With that caveat, here are 13 of my favorite Sandman stories. I’ve mostly chosen stand-alone story issues, and when I’ve chosen a large story arc I’ve chosen the volume rather than a single issue, so there’s somethings here that you can read even if you’ve Never Read Sandman (hint: Go read Sandman!). They’re more-or-less grouped by publication to make things easier.

Sandman covers by Dave McKean. Collage discovered at The Book Wars

Sandman covers by Dave McKean. Collage discovered at The Book Wars

1. Issue 8, “The Sound of Her Wings.”
This is very early in the series, and it’s where everything began to fall into place, I think. We’re introduced to Death, here, and she’s somehow more cheerful than Dream. She’s beautiful, and she’s comforting–but she’s also a bit spooky.

2. Issue 18, “A Dream of a Thousand Cats.”
This one is just really quite fun. Murdery fun, in that same way that cats always seem to be a step away from killing you but are too cute to do it. It’s part of the collected volume Dream Country, the third collection in the series–a of stories totally independent of the series’ overall narrative.

3. Issue 19, “A Midsummer Night’s Dream.”
In the same volume is this gem. Shakespeare made a deal with Dream: in exchange for inspiration, Shakespeare would write two plays for him. The first of these is A Midsummer Night’s Dream, and in Gaiman’s tale we see Shakespeare put on the play for an audience that includes Titania, Oberon, and Puck—it is a gift from Dream to Titania.

4. Issue 29, “Thermidor.”
This story is another in a volume of single-issues stories, Fables and Reflections, the sixth collection in the Sandman series. In this story, Lady Johanna Constantine saves the head of Orpheus and ends the Reign of Terror during the French Revolution in the process. It’s a dark tale, but a very good one.

5. Issue 31, “Three Septembers and a January.”
This is the mostly true story of a fellow named Joshua Abraham Norton, the only Emperor of the United States. Gaiman based the issue partially on Norton’s life. The story showcases the rivalry between Desire and Dream and, in doing so, underscores the damage that Destruction’s departure caused. It is also collected in Fables and Reflections.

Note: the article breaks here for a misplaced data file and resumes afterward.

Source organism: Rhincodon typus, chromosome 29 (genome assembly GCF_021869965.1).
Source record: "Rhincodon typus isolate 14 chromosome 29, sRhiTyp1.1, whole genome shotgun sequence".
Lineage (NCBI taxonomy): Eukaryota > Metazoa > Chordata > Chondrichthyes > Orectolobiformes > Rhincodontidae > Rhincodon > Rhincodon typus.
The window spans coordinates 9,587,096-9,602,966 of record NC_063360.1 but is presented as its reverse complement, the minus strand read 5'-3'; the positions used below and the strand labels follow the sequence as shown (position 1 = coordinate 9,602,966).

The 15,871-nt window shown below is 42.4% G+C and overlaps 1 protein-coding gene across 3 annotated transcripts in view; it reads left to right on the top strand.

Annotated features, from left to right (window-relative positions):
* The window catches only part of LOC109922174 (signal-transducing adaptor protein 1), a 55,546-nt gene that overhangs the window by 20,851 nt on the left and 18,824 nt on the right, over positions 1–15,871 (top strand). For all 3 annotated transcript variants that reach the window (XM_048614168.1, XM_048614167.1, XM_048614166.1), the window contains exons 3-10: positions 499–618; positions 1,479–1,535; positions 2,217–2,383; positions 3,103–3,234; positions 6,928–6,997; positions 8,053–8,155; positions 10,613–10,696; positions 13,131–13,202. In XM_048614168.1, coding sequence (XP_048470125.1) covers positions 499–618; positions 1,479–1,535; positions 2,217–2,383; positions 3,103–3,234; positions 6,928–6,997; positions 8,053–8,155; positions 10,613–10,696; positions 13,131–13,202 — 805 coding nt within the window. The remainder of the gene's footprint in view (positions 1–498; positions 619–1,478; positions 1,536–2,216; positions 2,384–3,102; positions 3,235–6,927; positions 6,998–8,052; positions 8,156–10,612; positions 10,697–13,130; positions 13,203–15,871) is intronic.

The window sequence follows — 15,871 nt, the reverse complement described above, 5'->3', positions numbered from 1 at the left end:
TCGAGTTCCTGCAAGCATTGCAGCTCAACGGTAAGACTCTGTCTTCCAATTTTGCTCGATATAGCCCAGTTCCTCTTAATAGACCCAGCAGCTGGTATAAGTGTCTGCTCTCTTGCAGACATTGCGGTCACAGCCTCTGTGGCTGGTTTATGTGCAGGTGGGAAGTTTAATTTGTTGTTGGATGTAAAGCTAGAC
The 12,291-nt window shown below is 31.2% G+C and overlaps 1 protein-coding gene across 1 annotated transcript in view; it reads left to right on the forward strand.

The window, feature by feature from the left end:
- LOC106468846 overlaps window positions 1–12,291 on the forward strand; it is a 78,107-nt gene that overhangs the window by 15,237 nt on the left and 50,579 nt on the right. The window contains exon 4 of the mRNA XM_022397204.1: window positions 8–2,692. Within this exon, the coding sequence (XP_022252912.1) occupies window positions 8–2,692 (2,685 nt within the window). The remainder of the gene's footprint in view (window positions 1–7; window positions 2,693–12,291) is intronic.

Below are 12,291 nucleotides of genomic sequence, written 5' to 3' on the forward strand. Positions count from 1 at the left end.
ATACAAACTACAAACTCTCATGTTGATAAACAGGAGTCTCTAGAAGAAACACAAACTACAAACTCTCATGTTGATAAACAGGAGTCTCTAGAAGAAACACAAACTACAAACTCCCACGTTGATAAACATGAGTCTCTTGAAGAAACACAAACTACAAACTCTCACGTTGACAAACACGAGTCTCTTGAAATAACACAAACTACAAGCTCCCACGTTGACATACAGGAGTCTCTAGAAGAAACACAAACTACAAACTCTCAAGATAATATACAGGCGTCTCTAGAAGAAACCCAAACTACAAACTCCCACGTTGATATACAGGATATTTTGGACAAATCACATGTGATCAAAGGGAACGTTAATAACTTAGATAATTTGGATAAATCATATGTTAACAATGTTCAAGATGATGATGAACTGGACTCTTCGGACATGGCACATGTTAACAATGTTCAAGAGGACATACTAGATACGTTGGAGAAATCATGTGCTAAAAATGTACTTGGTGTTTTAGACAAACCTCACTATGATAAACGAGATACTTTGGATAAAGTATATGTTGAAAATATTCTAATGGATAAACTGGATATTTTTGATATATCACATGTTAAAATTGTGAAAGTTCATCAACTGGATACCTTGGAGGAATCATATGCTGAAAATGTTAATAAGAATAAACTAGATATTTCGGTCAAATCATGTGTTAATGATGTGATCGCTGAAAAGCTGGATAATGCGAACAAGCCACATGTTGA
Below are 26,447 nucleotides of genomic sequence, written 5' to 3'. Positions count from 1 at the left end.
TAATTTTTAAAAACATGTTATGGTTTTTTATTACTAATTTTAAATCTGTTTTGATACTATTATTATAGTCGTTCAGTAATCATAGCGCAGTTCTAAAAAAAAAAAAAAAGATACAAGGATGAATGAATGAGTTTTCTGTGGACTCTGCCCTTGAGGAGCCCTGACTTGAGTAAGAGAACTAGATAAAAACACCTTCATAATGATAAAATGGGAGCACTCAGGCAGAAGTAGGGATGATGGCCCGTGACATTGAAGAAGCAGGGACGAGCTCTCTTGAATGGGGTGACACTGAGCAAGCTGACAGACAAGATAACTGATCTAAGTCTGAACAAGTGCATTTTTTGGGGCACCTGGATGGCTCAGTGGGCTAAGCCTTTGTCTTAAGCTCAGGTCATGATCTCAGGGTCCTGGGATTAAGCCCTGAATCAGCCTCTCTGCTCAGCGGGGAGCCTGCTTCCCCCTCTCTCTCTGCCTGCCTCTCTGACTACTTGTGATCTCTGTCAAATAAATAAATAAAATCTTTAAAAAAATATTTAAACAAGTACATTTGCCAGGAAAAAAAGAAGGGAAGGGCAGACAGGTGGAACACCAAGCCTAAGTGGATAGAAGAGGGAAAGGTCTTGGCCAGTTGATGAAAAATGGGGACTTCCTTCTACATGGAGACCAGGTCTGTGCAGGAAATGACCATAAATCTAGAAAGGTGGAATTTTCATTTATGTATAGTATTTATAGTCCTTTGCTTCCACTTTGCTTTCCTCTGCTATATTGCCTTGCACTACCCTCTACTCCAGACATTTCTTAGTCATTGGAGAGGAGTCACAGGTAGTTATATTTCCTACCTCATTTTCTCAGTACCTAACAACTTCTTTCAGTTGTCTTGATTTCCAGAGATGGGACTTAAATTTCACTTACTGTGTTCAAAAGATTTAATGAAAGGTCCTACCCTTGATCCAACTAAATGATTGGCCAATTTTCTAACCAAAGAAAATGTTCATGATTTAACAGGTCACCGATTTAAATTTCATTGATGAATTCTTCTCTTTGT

6. Issue 38, “The Hunt.”
This is a sort-of folktale, also collected in Fables and Reflections. An old man tells his granddaughter a story that happened many, many years before. The story concerns a young man who decided to find the beautiful daughter of a Duke after obtaining her portrait and what happens on the way. This is a fascinating one, full of subtle underpinnings in both language and art.

7. Issue 50, “Ramadan.”
This is a tale that made my heart ache, it’s so beautiful. We’re in Baghdad, and the city is a glittering wonderland. The Caliph offers the city to Dream in exchange for its preservation; and like all deals with Dream, like all magic, in fact, there is a cost. “Ramadan” is a fantastic ending for Fables and Reflections.

8. Issue 55, “Cerements.”
This is the final of the tales told by travelers in World’s End, the 8th of the Sandman series. The collection is situated within a frame story–travelers have been driven into The World’s End: A Free House, one of the inns that provides shelter during reality storms. The story is told by Petrefax, who is from Litharge—a city of death that provides multi-cultural burial and death sacraments. His is a tale of tales—he relates three stories he heard during burial rites and rituals, and it works extremely well as a build-up to the final issues of Sandman.

9. Endless Nights, “The Heart of a Star.”
This is from an off-shoot of the original series, a book that Neil Gaiman and various artists collaborated on to write a story about each of the Endless. “The Heart of a Star” is Dream’s story; it is also one of the earliest stories in the Sandman universe. Dream is in love with a star, Killalla, who he brings with him to a meeting in the cosmos. The story takes place sometime just after the universe became habitable, and it allows us to see the beginning of Dream’s rivalry with Desire.

10. The Dream Hunters.
This volume is actually an addition, published three years after the original Sandman run. It is the tale of a Japanese monk and a fox spirit, and it is breath-taking.

11. The Doll’s House (Issues 9-16 collected)
This is the second volume in the series, and it’s where I think the story really begins to find its voice and presence. This collection is held together by Morpheus’s search for the dreams that left during his absence and his efforts to quell the dream vortex that threatens all of Dreaming.

12. A Game of You (Issues 32-37  collected)
Barbie is a divorced woman with a crumbling fantasy world. In the wake of the dream vortex, the Cuckoo is now threatening Barbie’s dream life. The Cuckoo is a monstrous creature, and her antics threaten to spill into reality. And although most people seem to like this one the least, I love it perhaps the most of all the collections.

13. Brief Lives (Issues 41-49 collected)
This is one of my favorites of the collections. It features Delirium on the page more than any other story, and she’s a personal favorite. This is also where we first meet Destruction, the prodigal brother who left the Endless. Delirium enlists Dream to help her search for Destruction, and the quest is both surprising and enlightening.